“If festivals don’t go for those big bands then the smaller bands that come along miss out on the opportunity to be cross-promoted with those larger bands” he reflects, before Kogan backs it up with one of his own experiences at Glastonbury - as large as the UK festival seasons gets.

“I think it's a matter of balance. When you're a band of our size, small verging on medium, you can get lost in a big sea of things, but that’s also just part of playing a festival. Standing out becomes something to aspire to. Slaves, for example, are headlining [2000trees] this year. I chanced upon the band at Glastonbury a few years ago when they were way down the billing, and if it wasn't for that then I never would have got into them.” Festivals, he adds, “are a buffet of a wonderful music,” and he certainly has a point.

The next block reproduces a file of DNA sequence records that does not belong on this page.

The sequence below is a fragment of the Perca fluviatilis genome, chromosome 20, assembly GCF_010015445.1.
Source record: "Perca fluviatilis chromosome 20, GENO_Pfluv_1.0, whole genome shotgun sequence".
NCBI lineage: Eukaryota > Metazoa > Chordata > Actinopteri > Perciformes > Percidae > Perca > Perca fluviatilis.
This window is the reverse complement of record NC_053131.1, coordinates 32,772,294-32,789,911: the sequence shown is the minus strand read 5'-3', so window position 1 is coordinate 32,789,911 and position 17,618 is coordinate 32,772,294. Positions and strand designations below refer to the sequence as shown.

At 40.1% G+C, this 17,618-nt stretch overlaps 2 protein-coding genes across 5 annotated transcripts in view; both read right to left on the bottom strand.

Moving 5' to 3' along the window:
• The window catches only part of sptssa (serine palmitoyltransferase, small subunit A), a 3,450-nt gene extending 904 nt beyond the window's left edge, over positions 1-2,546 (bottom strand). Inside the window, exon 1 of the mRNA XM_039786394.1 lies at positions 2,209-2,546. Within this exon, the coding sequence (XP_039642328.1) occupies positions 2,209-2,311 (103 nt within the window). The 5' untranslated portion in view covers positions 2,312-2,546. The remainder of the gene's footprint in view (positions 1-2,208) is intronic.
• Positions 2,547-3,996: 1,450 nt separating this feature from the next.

Proud of its underground roots, 2000trees Festival sticks to them and continues to provide a space for the smaller artists. Similarly to Area 11, Irish band The Winter Passing find themselves playing their first festival outside of their home country, and across the line-up there are many other examples of bands in similar boats, finding a temporary home at the festival. Area 11 both look and feel at home navigating the waves, and if 2000trees is their second “proper” festival, then there are surely several more on the horizon. 

Modern Synthesis is out now via Cooking Vinyl, and can be purchased through the band's website.

Craig Barker

Craig is an aspiring English teacher currently living in the UK. He likes sad songs and 'It's Always Sunny in Philadelphia,' but not at the same time.